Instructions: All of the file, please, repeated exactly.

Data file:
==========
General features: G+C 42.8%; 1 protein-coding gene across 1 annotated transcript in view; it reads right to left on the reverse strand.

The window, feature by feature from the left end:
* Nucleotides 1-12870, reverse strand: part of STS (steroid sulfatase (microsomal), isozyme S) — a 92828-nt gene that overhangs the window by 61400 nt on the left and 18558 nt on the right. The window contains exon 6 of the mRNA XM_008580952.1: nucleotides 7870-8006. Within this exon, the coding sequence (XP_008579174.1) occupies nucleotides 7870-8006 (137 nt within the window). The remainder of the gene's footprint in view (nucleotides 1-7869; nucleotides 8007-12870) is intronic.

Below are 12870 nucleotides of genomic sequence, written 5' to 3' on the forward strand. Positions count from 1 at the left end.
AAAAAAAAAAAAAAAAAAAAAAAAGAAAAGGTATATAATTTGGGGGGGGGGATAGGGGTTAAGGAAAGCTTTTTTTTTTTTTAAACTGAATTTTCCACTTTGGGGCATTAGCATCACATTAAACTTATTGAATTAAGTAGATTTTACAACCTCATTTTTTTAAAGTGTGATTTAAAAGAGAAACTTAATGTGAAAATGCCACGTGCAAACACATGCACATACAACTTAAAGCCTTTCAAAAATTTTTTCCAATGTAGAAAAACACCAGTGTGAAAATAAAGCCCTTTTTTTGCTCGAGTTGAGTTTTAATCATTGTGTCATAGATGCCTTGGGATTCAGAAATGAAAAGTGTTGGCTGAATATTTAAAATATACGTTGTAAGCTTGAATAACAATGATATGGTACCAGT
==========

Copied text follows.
General features: G+C 42.8%; 1 protein-coding gene across 1 annotated transcript in view; it reads right to left on the reverse strand.

The window, feature by feature from the left end:
* Nucleotides 1-12870, reverse strand: part of STS (steroid sulfatase (microsomal), isozyme S) — a 92828-nt gene that overhangs the window by 61400 nt on the left and 18558 nt on the right. The window contains exon 6 of the mRNA XM_008580952.1: nucleotides 7870-8006. Within this exon, the coding sequence (XP_008579174.1) occupies nucleotides 7870-8006 (137 nt within the window). The remainder of the gene's footprint in view (nucleotides 1-7869; nucleotides 8007-12870) is intronic.

Below are 12870 nucleotides of genomic sequence, written 5' to 3' on the forward strand. Positions count from 1 at the left end.
AAAAAAAAAAAAAAAAAAAAAAAAGAAAAGGTATATAATTTGGGGGGGGGGATAGGGGTTAAGGAAAGCTTTTTTTTTTTTTAAACTGAATTTTCCACTTTGGGGCATTAGCATCACATTAAACTTATTGAATTAAGTAGATTTTACAACCTCATTTTTTTAAAGTGTGATTTAAAAGAGAAACTTAATGTGAAAATGCCACGTGCAAACACATGCACATACAACTTAAAGCCTTTCAAAAATTTTTTCCAATGTAGAAAAACACCAGTGTGAAAATAAAGCCCTTTTTTTGCTCGAGTTGAGTTTTAATCATTGTGTCATAGATGCCTTGGGATTCAGAAATGAAAAGTGTTGGCTGAATATTTAAAATATACGTTGTAAGCTTGAATAACAATGATATGGTACCAGT